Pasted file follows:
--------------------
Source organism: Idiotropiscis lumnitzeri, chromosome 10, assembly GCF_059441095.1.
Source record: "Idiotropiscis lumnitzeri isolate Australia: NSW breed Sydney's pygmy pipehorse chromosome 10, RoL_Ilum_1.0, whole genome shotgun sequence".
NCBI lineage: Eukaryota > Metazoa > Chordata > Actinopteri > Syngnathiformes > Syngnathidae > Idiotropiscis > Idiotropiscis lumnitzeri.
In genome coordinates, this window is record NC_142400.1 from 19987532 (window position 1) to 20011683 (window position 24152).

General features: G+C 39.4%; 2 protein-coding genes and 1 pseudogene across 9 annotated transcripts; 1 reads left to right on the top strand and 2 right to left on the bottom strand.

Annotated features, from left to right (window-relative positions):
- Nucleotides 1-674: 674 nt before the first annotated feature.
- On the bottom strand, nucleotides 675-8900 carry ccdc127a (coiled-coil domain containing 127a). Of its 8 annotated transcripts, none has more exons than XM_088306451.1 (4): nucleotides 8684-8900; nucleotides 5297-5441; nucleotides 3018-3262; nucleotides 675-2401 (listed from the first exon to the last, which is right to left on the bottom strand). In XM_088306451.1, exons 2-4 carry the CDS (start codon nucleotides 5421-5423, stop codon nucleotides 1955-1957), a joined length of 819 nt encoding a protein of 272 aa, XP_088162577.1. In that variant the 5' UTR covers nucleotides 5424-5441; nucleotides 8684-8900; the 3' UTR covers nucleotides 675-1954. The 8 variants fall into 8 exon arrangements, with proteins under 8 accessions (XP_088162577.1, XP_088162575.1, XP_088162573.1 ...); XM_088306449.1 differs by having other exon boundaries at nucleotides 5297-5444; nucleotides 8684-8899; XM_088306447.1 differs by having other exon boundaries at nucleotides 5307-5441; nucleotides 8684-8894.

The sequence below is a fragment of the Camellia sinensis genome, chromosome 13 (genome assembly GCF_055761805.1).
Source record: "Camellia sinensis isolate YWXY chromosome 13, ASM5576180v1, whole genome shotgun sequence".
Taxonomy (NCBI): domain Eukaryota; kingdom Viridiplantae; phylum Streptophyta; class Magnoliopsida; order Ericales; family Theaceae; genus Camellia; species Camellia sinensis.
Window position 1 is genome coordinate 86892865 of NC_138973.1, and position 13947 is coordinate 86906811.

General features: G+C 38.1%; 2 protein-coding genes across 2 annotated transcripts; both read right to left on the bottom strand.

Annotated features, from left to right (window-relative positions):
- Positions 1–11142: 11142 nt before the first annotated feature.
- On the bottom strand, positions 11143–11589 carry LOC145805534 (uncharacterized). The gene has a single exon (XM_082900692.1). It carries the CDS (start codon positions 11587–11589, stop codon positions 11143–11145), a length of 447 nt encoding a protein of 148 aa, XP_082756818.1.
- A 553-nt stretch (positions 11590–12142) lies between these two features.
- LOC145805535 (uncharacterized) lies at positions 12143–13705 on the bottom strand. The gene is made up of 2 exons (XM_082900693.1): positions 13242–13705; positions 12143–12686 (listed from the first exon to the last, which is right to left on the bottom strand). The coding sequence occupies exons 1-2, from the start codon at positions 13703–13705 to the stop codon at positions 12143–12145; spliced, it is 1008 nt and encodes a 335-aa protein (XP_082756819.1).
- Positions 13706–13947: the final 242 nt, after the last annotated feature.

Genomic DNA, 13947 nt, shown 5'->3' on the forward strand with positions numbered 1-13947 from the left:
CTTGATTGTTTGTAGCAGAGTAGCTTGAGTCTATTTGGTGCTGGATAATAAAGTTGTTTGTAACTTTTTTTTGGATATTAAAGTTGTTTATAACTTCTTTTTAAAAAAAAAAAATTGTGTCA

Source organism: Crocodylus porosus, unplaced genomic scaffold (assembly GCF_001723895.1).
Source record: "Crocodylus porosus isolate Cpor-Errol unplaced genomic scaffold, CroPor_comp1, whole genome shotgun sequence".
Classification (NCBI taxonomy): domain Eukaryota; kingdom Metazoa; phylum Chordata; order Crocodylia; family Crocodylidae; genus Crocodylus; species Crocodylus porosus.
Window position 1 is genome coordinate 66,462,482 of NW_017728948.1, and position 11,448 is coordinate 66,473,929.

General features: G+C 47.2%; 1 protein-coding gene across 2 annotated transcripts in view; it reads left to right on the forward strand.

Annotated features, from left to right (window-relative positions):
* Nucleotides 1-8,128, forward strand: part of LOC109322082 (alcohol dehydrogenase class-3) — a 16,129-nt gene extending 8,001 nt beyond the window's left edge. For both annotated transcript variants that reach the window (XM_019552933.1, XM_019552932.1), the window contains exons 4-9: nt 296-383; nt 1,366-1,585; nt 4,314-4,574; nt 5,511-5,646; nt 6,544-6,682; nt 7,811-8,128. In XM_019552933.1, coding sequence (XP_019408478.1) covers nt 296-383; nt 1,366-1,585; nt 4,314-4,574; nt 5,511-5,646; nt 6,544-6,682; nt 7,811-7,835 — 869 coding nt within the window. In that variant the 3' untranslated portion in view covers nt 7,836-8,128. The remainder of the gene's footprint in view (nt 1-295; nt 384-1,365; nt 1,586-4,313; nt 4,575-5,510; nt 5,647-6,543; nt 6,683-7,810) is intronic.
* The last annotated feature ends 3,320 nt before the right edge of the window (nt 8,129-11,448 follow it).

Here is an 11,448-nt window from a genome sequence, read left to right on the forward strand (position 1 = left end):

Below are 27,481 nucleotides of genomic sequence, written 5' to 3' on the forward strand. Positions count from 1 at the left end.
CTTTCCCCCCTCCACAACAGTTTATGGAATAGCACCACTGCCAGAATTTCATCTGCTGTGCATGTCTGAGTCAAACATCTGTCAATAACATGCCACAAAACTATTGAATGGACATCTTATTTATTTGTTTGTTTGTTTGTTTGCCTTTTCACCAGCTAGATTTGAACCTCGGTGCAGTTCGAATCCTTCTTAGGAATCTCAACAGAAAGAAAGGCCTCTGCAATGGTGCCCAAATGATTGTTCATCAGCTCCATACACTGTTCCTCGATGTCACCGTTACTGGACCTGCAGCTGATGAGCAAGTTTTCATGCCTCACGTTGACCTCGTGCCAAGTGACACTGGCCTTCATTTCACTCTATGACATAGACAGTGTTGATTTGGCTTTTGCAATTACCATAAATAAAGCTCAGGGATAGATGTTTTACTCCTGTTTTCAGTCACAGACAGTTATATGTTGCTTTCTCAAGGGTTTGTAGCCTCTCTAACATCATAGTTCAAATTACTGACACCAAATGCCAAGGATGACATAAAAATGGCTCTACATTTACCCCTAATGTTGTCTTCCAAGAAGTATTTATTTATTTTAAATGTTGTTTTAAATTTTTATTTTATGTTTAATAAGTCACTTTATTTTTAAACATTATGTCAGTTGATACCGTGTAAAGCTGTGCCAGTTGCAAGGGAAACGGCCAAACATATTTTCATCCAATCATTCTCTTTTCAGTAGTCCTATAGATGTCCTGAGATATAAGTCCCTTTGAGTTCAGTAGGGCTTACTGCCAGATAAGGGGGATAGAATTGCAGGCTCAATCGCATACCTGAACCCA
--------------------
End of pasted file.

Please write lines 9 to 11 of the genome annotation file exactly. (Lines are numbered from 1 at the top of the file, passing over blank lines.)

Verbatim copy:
The sequence below is a fragment of the Camellia sinensis genome, chromosome 13 (genome assembly GCF_055761805.1).
Source record: "Camellia sinensis isolate YWXY chromosome 13, ASM5576180v1, whole genome shotgun sequence".
Taxonomy (NCBI): domain Eukaryota; kingdom Viridiplantae; phylum Streptophyta; class Magnoliopsida; order Ericales; family Theaceae; genus Camellia; species Camellia sinensis.